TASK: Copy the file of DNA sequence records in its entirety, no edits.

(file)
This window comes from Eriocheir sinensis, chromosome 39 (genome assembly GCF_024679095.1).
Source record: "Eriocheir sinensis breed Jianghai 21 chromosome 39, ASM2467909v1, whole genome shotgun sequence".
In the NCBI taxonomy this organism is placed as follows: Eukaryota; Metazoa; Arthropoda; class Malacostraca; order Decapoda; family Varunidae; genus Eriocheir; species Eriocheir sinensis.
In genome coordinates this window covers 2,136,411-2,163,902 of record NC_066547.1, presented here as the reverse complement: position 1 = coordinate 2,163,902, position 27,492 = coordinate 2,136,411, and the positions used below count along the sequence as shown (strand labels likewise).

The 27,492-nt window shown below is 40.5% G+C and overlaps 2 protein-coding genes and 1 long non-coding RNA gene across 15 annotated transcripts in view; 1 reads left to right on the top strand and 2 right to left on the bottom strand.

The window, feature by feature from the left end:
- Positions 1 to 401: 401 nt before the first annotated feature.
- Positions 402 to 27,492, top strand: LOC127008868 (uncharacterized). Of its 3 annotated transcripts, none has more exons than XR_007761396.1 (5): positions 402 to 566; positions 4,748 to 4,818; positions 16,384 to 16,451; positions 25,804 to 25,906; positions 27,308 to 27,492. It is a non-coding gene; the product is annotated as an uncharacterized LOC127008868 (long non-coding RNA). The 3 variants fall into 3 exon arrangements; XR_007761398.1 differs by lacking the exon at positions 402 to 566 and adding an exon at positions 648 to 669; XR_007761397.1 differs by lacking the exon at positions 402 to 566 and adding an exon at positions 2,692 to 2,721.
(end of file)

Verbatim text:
This window comes from Eriocheir sinensis, chromosome 39 (genome assembly GCF_024679095.1).
Source record: "Eriocheir sinensis breed Jianghai 21 chromosome 39, ASM2467909v1, whole genome shotgun sequence".
In the NCBI taxonomy this organism is placed as follows: Eukaryota; Metazoa; Arthropoda; class Malacostraca; order Decapoda; family Varunidae; genus Eriocheir; species Eriocheir sinensis.
In genome coordinates this window covers 2,136,411-2,163,902 of record NC_066547.1, presented here as the reverse complement: position 1 = coordinate 2,163,902, position 27,492 = coordinate 2,136,411, and the positions used below count along the sequence as shown (strand labels likewise).

The 27,492-nt window shown below is 40.5% G+C and overlaps 2 protein-coding genes and 1 long non-coding RNA gene across 15 annotated transcripts in view; 1 reads left to right on the top strand and 2 right to left on the bottom strand.

The window, feature by feature from the left end:
- Positions 1 to 401: 401 nt before the first annotated feature.
- Positions 402 to 27,492, top strand: LOC127008868 (uncharacterized). Of its 3 annotated transcripts, none has more exons than XR_007761396.1 (5): positions 402 to 566; positions 4,748 to 4,818; positions 16,384 to 16,451; positions 25,804 to 25,906; positions 27,308 to 27,492. It is a non-coding gene; the product is annotated as an uncharacterized LOC127008868 (long non-coding RNA). The 3 variants fall into 3 exon arrangements; XR_007761398.1 differs by lacking the exon at positions 402 to 566 and adding an exon at positions 648 to 669; XR_007761397.1 differs by lacking the exon at positions 402 to 566 and adding an exon at positions 2,692 to 2,721.